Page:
Contralateral CND (including contralateral paratracheal lymph nodes), as part of bilateral CND, can be performed on the premise of total thyroidectomy. In our study, bilateral PTC was observed to have a significant difference between DLN-positive patients and DLN-negative patients. Contralateral tumor foci without suspicion preoperatively by US were significantly higher than that of DLN-negative patients. The tumor sizes of two groups were too small and no significant difference was found. Thus, we recommended that total thyroidectomy should be performed in DLN-positive patients with nodules in contralateral lobe in order to remove all the tumor foci unsuspected preoperatively by US. It was reported that contralateral paratracheal LNM was observed in 13.3%-21.0% of patients with PTC and associated with ipsilateral CNNM and DLN metastasis (P = 0.028) [32, 33]. Kim et al. reported that the incidence of contralateral paratracheal LNM among DLN-positive patients (41.9%) is significantly higher than that among DLN-negative patients (9.6%; P < 0.001) regardless of tumor size. The same results was observed in PTMC between the two groups (41.7% vs 6.6%, P < 0.001) [19]. Our data also showed the same tendency (50% vs 27%), although it had not a significant difference, likely because of the small number of patients with bilateral paratracheal lymph node dissection. It was suggested that it’s very likely to suffer from LNM in contralateral paratracheal region when PTC metastasize to DLN. Moreover, the recurrence rate of contralateral paratracheal lymph node with a mean of follow-up of 12.1 years was 1.8% in patients who received total thyroidectomy and ipsilateral CND at initial surgery [34]. Since bilateral CND, which had decreased CNN recurrence, can be performed safely by experienced surgeons at high-volume centers [35, 36], contralateral CND should be considered in DLN-positive patients with intermediate or high risk of recurrence. If contralateral paratracheal lymph node dissection cannot be performed, such patients’ follow-up care should include careful surveillance of the contralateral CNN.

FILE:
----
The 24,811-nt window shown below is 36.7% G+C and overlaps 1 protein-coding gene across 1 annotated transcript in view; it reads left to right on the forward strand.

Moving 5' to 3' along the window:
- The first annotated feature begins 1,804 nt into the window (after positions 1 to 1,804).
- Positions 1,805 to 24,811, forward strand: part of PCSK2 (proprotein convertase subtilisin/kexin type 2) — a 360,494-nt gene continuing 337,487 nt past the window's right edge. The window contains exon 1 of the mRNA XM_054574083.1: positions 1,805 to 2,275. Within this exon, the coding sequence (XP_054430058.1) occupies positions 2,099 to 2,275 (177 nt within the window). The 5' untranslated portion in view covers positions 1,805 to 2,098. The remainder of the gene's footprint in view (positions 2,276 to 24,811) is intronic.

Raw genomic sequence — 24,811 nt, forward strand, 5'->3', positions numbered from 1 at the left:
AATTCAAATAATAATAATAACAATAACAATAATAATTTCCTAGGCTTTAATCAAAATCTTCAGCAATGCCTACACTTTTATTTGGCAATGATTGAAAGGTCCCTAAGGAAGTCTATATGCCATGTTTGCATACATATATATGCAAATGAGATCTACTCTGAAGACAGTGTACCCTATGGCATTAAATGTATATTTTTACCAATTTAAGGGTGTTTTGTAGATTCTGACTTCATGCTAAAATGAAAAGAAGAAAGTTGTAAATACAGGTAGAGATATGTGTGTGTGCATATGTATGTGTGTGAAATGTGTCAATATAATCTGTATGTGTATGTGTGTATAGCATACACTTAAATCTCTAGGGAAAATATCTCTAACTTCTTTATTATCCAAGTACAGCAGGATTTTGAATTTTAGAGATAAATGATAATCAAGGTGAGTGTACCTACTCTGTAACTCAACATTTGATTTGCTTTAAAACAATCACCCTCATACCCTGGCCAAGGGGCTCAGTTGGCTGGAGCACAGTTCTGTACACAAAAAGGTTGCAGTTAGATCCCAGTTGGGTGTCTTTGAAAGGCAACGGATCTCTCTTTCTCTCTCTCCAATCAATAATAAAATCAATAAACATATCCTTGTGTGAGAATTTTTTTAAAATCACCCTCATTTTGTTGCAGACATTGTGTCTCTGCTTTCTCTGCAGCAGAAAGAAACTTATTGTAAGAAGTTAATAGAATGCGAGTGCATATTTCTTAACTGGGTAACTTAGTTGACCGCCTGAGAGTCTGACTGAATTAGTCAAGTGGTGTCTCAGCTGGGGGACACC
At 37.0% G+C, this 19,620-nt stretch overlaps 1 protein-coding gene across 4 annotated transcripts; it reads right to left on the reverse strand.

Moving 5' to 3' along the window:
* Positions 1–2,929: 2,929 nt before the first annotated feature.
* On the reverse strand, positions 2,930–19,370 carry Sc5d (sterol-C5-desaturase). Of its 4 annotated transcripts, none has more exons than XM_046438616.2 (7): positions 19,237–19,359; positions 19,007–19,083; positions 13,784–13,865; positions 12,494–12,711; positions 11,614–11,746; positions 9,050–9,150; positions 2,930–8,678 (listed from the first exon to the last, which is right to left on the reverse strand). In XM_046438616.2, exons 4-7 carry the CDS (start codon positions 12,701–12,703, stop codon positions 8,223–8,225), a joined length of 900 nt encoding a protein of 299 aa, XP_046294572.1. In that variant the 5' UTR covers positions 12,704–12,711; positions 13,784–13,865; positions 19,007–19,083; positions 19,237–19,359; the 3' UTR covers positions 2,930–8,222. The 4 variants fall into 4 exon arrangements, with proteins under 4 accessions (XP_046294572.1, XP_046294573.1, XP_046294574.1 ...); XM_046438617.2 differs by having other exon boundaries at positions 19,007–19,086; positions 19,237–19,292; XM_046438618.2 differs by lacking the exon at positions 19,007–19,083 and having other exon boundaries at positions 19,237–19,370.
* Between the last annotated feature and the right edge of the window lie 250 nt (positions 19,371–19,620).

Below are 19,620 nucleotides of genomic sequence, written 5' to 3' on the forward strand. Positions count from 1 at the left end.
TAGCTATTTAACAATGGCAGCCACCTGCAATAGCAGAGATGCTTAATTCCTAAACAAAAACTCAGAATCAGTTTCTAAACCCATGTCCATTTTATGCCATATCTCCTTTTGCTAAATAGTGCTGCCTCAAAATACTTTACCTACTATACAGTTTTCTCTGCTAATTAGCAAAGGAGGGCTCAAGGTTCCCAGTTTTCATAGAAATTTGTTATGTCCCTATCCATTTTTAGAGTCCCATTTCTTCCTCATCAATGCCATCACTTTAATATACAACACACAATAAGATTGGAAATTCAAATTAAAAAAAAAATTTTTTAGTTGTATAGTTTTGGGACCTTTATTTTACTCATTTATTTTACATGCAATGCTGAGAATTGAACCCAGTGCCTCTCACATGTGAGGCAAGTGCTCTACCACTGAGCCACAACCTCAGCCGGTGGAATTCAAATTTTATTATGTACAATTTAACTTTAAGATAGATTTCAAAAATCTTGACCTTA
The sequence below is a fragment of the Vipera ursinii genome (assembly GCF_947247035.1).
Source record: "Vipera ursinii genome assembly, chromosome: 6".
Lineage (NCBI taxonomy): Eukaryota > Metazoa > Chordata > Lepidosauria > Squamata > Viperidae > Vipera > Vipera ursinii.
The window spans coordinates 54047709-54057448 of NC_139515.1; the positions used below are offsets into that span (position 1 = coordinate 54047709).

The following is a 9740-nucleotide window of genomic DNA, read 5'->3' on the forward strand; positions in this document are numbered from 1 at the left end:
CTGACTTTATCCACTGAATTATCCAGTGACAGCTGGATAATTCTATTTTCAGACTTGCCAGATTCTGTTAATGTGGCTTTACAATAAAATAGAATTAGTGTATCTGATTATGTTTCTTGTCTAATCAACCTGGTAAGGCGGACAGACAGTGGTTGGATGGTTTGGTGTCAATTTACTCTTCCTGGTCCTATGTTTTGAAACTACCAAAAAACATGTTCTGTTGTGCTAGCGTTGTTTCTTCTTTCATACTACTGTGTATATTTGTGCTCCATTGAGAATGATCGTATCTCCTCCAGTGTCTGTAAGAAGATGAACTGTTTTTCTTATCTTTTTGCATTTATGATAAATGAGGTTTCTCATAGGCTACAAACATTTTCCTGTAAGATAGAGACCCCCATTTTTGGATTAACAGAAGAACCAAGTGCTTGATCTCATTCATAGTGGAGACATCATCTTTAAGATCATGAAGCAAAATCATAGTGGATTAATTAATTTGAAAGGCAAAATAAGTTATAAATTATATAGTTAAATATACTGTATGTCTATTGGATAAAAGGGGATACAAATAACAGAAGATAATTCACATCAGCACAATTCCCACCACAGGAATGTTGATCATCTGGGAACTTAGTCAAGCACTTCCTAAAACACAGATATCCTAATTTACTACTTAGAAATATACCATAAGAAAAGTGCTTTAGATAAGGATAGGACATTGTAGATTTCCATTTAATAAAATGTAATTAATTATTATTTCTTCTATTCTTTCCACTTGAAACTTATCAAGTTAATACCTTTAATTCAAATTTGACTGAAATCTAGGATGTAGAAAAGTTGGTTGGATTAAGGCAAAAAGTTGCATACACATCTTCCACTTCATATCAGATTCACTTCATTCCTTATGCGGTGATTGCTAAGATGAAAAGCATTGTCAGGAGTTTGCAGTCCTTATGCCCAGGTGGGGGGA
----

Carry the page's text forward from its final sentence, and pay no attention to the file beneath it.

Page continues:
Currently, lateral neck dissection is performed for therapeutic purposes only. Lateral neck dissection should include the removal of at least the level IIa, IIb, III, and IV nodes, as these are the most common locations of metastatic disease, which is found in level III nodes in 57.0%–74.8% of patients, level IV nodes in 51.0%–75.9% of patients, and level II nodes in 52.0%–72.2% of patients [31, 37, 38]. Moreover, 46.1%–80.7% of patients have lateral nodal disease at multiple levels [31, 38]. Previous studies have shown that DLN metastasis is a risk factor for lateral nodal metastasis [1619]. In the present study, of the 42 patients with DLN metastasis, 14 (33%) had preoperative evidence of lateral node involvement, and metastatic disease to lateral nodes at multiple levels was observed in 11 (78.6%) DLN-positive patients with LNNM. These results indicate that DLN metastasis is associated with extensive nodal metastasis in the lateral neck compartment and that patients with DLN and lateral node metastasis should undergo careful LND. The relationship between DLN and occult LNNM in patients with PTC has not been discussed yet. There are no clear indications for performing LND in patients with no preoperative evidence of LNNM. Fraser et al. reported that 41 of 137 PTC patients (30%) had occult disease in just level III [13]. Moreover, Mazzaschi et al. found that 32 of 40 patients (80%) with differentiated thyroid cancer who did not have preoperative evidence of cervical LNM had ipsilateral CNNM and LNNM simultaneously [29]. These studies highlight the great discrepancy between the high frequency of pathological LNNM and low rate of clinical lateral nodal involvement. Other studies have reported that DLN metastasis is highly predictive of LNNM [1619], which is consistent with our results. Several of those studies reported that patients with DLN metastasis are 3.5–8.8 times more likely than patients without DLN metastasis to have LNNM [1618]. In addition, because patients with DLN metastasis have extensive CNNM, it is reasonable to assume that a number of patients with DLN metastasis have occult LNNM. Hence, prophylactic LND may benefit patients with DLN metastasis by reducing the risk of regional recurrence and improving survival [39, 40]. Given the significant morbidity of LND, patients with DLN metastasis but no evidence of lateral nodal involvement may benefit from sentinel node biopsy, which has demonstrated promising results [41, 42], for evidence of occult metastasis and justification of LND.